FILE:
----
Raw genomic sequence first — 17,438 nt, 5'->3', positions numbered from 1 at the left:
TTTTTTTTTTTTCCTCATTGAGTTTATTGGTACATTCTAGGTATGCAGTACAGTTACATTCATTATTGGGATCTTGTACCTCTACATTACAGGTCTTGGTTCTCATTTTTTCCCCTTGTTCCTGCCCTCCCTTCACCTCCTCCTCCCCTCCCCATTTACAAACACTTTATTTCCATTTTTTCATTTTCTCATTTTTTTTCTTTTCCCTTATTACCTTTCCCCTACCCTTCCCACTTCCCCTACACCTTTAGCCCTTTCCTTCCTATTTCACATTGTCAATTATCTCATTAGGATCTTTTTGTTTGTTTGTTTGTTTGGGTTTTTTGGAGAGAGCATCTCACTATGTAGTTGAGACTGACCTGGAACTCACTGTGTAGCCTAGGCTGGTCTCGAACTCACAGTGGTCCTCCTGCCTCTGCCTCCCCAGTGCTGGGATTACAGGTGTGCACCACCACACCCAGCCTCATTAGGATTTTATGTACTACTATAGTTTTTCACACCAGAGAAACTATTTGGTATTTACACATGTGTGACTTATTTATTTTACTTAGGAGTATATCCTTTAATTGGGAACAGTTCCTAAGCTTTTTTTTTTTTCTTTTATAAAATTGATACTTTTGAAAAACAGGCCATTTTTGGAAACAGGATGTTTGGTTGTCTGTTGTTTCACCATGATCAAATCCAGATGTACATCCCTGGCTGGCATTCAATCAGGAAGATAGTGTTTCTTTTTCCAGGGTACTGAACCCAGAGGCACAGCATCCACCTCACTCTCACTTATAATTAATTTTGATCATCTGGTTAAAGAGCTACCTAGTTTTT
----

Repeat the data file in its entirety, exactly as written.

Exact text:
Raw genomic sequence first — 17,438 nt, 5'->3', positions numbered from 1 at the left:
TTTTTTTTTTTTCCTCATTGAGTTTATTGGTACATTCTAGGTATGCAGTACAGTTACATTCATTATTGGGATCTTGTACCTCTACATTACAGGTCTTGGTTCTCATTTTTTCCCCTTGTTCCTGCCCTCCCTTCACCTCCTCCTCCCCTCCCCATTTACAAACACTTTATTTCCATTTTTTCATTTTCTCATTTTTTTTCTTTTCCCTTATTACCTTTCCCCTACCCTTCCCACTTCCCCTACACCTTTAGCCCTTTCCTTCCTATTTCACATTGTCAATTATCTCATTAGGATCTTTTTGTTTGTTTGTTTGTTTGGGTTTTTTGGAGAGAGCATCTCACTATGTAGTTGAGACTGACCTGGAACTCACTGTGTAGCCTAGGCTGGTCTCGAACTCACAGTGGTCCTCCTGCCTCTGCCTCCCCAGTGCTGGGATTACAGGTGTGCACCACCACACCCAGCCTCATTAGGATTTTATGTACTACTATAGTTTTTCACACCAGAGAAACTATTTGGTATTTACACATGTGTGACTTATTTATTTTACTTAGGAGTATATCCTTTAATTGGGAACAGTTCCTAAGCTTTTTTTTTTTTCTTTTATAAAATTGATACTTTTGAAAAACAGGCCATTTTTGGAAACAGGATGTTTGGTTGTCTGTTGTTTCACCATGATCAAATCCAGATGTACATCCCTGGCTGGCATTCAATCAGGAAGATAGTGTTTCTTTTTCCAGGGTACTGAACCCAGAGGCACAGCATCCACCTCACTCTCACTTATAATTAATTTTGATCATCTGGTTAAAGAGCTACCTAGTTTTT